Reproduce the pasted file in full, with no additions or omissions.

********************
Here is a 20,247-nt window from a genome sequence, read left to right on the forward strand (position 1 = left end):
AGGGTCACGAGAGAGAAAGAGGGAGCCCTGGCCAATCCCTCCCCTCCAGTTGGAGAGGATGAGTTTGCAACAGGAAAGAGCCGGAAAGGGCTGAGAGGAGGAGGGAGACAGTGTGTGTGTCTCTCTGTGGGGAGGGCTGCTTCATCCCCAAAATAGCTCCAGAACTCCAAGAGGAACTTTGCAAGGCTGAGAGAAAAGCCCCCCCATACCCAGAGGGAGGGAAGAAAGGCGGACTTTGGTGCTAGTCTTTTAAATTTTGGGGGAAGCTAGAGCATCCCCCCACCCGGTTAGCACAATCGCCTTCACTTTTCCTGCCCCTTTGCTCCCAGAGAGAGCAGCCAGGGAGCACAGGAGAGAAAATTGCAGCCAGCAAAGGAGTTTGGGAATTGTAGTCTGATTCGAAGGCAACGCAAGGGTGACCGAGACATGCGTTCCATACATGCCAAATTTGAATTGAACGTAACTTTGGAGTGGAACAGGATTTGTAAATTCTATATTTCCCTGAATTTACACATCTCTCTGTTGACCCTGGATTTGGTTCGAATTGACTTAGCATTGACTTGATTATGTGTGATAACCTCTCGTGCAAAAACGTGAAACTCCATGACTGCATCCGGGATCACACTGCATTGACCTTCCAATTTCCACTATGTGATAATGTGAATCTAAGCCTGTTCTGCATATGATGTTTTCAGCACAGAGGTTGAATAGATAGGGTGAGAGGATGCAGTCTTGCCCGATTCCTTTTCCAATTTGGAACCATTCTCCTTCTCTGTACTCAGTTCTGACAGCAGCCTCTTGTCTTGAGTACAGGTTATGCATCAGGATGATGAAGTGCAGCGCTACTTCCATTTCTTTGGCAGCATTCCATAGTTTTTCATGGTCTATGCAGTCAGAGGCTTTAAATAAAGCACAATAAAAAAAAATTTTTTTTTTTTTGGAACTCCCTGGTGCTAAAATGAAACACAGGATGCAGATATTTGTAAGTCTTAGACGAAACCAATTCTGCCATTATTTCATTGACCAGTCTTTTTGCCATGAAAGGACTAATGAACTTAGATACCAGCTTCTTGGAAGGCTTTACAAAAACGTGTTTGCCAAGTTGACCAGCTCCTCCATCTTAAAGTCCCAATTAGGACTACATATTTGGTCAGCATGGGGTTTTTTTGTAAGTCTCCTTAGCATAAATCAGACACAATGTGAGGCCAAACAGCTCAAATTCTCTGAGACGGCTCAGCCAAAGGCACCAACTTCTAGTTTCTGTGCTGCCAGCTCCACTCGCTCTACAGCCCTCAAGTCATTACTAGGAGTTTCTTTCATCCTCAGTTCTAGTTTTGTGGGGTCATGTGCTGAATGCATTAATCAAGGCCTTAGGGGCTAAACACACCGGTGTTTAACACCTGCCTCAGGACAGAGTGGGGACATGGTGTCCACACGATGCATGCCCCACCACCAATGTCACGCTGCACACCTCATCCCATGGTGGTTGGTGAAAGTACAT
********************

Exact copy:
Here is a 20,247-nt window from a genome sequence, read left to right on the forward strand (position 1 = left end):
AGGGTCACGAGAGAGAAAGAGGGAGCCCTGGCCAATCCCTCCCCTCCAGTTGGAGAGGATGAGTTTGCAACAGGAAAGAGCCGGAAAGGGCTGAGAGGAGGAGGGAGACAGTGTGTGTGTCTCTCTGTGGGGAGGGCTGCTTCATCCCCAAAATAGCTCCAGAACTCCAAGAGGAACTTTGCAAGGCTGAGAGAAAAGCCCCCCCATACCCAGAGGGAGGGAAGAAAGGCGGACTTTGGTGCTAGTCTTTTAAATTTTGGGGGAAGCTAGAGCATCCCCCCACCCGGTTAGCACAATCGCCTTCACTTTTCCTGCCCCTTTGCTCCCAGAGAGAGCAGCCAGGGAGCACAGGAGAGAAAATTGCAGCCAGCAAAGGAGTTTGGGAATTGTAGTCTGATTCGAAGGCAACGCAAGGGTGACCGAGACATGCGTTCCATACATGCCAAATTTGAATTGAACGTAACTTTGGAGTGGAACAGGATTTGTAAATTCTATATTTCCCTGAATTTACACATCTCTCTGTTGACCCTGGATTTGGTTCGAATTGACTTAGCATTGACTTGATTATGTGTGATAACCTCTCGTGCAAAAACGTGAAACTCCATGACTGCATCCGGGATCACACTGCATTGACCTTCCAATTTCCACTATGTGATAATGTGAATCTAAGCCTGTTCTGCATATGATGTTTTCAGCACAGAGGTTGAATAGATAGGGTGAGAGGATGCAGTCTTGCCCGATTCCTTTTCCAATTTGGAACCATTCTCCTTCTCTGTACTCAGTTCTGACAGCAGCCTCTTGTCTTGAGTACAGGTTATGCATCAGGATGATGAAGTGCAGCGCTACTTCCATTTCTTTGGCAGCATTCCATAGTTTTTCATGGTCTATGCAGTCAGAGGCTTTAAATAAAGCACAATAAAAAAAAATTTTTTTTTTTTTGGAACTCCCTGGTGCTAAAATGAAACACAGGATGCAGATATTTGTAAGTCTTAGACGAAACCAATTCTGCCATTATTTCATTGACCAGTCTTTTTGCCATGAAAGGACTAATGAACTTAGATACCAGCTTCTTGGAAGGCTTTACAAAAACGTGTTTGCCAAGTTGACCAGCTCCTCCATCTTAAAGTCCCAATTAGGACTACATATTTGGTCAGCATGGGGTTTTTTTGTAAGTCTCCTTAGCATAAATCAGACACAATGTGAGGCCAAACAGCTCAAATTCTCTGAGACGGCTCAGCCAAAGGCACCAACTTCTAGTTTCTGTGCTGCCAGCTCCACTCGCTCTACAGCCCTCAAGTCATTACTAGGAGTTTCTTTCATCCTCAGTTCTAGTTTTGTGGGGTCATGTGCTGAATGCATTAATCAAGGCCTTAGGGGCTAAACACACCGGTGTTTAACACCTGCCTCAGGACAGAGTGGGGACATGGTGTCCACACGATGCATGCCCCACCACCAATGTCACGCTGCACACCTCATCCCATGGTGGTTGGTGAAAGTACAT